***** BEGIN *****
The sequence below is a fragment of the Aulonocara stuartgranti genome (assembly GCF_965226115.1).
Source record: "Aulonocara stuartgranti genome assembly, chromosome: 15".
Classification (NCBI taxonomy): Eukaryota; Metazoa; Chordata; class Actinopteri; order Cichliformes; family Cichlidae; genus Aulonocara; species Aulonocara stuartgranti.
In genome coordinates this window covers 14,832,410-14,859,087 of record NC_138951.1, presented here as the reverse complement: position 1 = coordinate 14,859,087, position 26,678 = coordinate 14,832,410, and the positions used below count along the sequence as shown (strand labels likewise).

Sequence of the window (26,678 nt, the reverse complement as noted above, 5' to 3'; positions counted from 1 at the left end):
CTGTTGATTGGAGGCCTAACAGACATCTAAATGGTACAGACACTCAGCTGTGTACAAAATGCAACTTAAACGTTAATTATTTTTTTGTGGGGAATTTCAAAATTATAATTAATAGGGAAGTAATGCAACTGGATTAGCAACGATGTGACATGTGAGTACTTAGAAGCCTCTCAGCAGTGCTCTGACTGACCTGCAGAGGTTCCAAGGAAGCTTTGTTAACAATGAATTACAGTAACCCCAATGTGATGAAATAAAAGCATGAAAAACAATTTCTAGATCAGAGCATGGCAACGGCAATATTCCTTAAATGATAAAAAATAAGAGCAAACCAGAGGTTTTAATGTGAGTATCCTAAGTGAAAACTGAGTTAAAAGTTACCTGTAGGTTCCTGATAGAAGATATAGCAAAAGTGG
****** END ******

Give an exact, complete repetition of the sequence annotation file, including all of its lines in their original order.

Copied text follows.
The sequence below is a fragment of the Aulonocara stuartgranti genome (assembly GCF_965226115.1).
Source record: "Aulonocara stuartgranti genome assembly, chromosome: 15".
Classification (NCBI taxonomy): Eukaryota; Metazoa; Chordata; class Actinopteri; order Cichliformes; family Cichlidae; genus Aulonocara; species Aulonocara stuartgranti.
In genome coordinates this window covers 14,832,410-14,859,087 of record NC_138951.1, presented here as the reverse complement: position 1 = coordinate 14,859,087, position 26,678 = coordinate 14,832,410, and the positions used below count along the sequence as shown (strand labels likewise).

Sequence of the window (26,678 nt, the reverse complement as noted above, 5' to 3'; positions counted from 1 at the left end):
CTGTTGATTGGAGGCCTAACAGACATCTAAATGGTACAGACACTCAGCTGTGTACAAAATGCAACTTAAACGTTAATTATTTTTTTGTGGGGAATTTCAAAATTATAATTAATAGGGAAGTAATGCAACTGGATTAGCAACGATGTGACATGTGAGTACTTAGAAGCCTCTCAGCAGTGCTCTGACTGACCTGCAGAGGTTCCAAGGAAGCTTTGTTAACAATGAATTACAGTAACCCCAATGTGATGAAATAAAAGCATGAAAAACAATTTCTAGATCAGAGCATGGCAACGGCAATATTCCTTAAATGATAAAAAATAAGAGCAAACCAGAGGTTTTAATGTGAGTATCCTAAGTGAAAACTGAGTTAAAAGTTACCTGTAGGTTCCTGATAGAAGATATAGCAAAAGTGG